Studies have shown that immediate CPR followed by defibrillation within 3–5 minutes of sudden VF cardiac arrest improves survival. In cities such as Seattle where CPR training is widespread and defibrillation by EMS personnel follows quickly, the survival rate is about 30 percent. In cities such as New York, without those advantages, the survival rate is only 1–2 percent.

Compression-only CPR is less effective in children than in adults, as cardiac arrest in children is more likely to have a non-cardiac cause. In a 2010 prospective study of cardiac arrest in children (age 1–17), for arrests with a non-cardiac cause, provision by bystanders of conventional CPR with rescue breathing yielded a favorable neurological outcome at one month more often than did compression-only CPR. For arrests with a cardiac cause in this cohort, there was no difference between the two technique.

For more information on our Paediatric First Aid training courses visit the courses section of our website. Active First Aid training deliver 2 day Paediatric First Aid (linkable) training courses across the UK.

First Aid Training - CPR

CPR - Definition & General Information

Cardiopulmonary resuscitation (CPR) is an emergency procedure which is performed in an effort to manually preserve intact brain function until further measures are taken to restore spontaneous blood circulation and breathing in a person in cardiac arrest. It is indicated in those who are unresponsive with no breathing or abnormal breathing, for example agonal respirations. It may be performed both in and outside of a hospital.

CPR involves chest compressions at least 5 cm deep and at a rate of at least 100 per minute in an effort to create artificial circulation by manually pumping blood through the heart. In addition, the rescuer may provide breaths by either exhaling into the subject's mouth or utilizing a device that pushes air into the subject's lungs. This process of externally providing ventilation is termed artificial respiration. Current recommendations place emphasis on high-quality chest compressions over artificial respiration; a simplified CPR method involving chest compressions only is recommended for untrained rescuers.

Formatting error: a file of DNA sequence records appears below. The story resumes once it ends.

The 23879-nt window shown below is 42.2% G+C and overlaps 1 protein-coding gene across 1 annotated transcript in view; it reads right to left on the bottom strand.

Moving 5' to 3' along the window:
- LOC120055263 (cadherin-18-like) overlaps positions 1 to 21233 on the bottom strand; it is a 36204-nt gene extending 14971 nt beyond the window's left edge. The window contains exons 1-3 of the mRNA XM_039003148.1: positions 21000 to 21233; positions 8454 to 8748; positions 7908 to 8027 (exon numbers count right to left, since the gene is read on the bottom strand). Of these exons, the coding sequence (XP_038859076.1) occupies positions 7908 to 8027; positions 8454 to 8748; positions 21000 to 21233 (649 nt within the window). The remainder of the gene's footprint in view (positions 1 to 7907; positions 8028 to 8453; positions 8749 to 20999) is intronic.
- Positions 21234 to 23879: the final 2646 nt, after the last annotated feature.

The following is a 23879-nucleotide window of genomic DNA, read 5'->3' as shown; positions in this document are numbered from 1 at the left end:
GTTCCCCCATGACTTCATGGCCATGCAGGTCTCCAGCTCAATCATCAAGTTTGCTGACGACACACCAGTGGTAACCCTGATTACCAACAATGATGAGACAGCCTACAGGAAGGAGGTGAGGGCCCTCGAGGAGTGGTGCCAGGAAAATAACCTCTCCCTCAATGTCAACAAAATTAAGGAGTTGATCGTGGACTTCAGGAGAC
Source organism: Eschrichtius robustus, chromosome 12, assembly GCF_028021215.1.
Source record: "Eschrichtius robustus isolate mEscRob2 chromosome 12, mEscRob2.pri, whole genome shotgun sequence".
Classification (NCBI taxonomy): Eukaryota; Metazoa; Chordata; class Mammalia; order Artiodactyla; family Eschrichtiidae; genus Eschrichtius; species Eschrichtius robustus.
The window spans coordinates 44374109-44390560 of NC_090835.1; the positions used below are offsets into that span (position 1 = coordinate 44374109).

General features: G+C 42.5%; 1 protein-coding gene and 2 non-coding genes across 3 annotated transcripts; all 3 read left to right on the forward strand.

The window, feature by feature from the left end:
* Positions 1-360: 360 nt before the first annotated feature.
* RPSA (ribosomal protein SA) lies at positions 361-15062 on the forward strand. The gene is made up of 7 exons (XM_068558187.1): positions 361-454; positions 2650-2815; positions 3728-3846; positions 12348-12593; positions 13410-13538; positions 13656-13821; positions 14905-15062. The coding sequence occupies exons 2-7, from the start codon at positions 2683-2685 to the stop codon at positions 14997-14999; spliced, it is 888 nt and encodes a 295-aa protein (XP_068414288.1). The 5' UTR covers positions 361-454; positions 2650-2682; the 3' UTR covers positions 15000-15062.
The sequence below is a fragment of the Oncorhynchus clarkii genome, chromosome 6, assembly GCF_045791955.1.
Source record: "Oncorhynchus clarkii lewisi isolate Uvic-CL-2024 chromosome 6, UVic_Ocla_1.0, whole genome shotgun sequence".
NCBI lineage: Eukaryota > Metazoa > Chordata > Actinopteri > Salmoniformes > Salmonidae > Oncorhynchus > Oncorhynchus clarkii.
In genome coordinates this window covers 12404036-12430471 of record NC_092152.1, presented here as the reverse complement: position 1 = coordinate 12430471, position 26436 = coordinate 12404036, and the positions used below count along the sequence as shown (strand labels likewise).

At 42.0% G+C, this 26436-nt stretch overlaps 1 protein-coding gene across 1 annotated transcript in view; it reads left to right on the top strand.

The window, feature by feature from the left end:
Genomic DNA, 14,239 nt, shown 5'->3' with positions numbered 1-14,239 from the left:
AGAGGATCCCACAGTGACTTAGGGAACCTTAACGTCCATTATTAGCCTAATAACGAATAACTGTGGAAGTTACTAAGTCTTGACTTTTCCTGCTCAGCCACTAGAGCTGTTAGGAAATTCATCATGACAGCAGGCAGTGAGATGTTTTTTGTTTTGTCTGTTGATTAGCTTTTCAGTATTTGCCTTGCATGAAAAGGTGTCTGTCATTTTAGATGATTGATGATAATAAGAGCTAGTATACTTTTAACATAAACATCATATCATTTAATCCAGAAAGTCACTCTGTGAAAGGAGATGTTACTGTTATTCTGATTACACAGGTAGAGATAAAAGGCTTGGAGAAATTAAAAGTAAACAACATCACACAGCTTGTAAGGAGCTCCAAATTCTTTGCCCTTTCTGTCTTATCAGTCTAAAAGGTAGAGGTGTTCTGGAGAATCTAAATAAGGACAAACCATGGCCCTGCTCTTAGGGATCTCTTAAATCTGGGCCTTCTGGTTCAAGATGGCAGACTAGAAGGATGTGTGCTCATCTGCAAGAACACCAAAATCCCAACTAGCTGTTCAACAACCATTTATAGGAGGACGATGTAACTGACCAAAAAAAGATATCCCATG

CPR alone is unlikely to restart the heart; its main purpose is to restore partial flow of oxygenated blood to the brain and heart. The objective is to delaytissue death and to extend the brief window of opportunity for a successful resuscitation without permanent brain damage. Administration of an electric shock to the subject's heart, termed defibrillation, is usually needed in order to restore a viable or "perfusing" heart rhythm. Defibrillation is only effective for certain heart rhythms, namely ventricular fibrillation or pulseless ventricular tachycardia, rather than asystole or pulseless electrical activity. CPR may succeed in inducing a heart rhythm which may be shockable. CPR is generally continued until the subject regains return of spontaneous circulation (ROSC) or is declared dead.

For more information on our Paediatric First Aid training courses visit the courses section of our website. Active First Aid training deliver 2 day Paediatric First Aid training courses across the UK.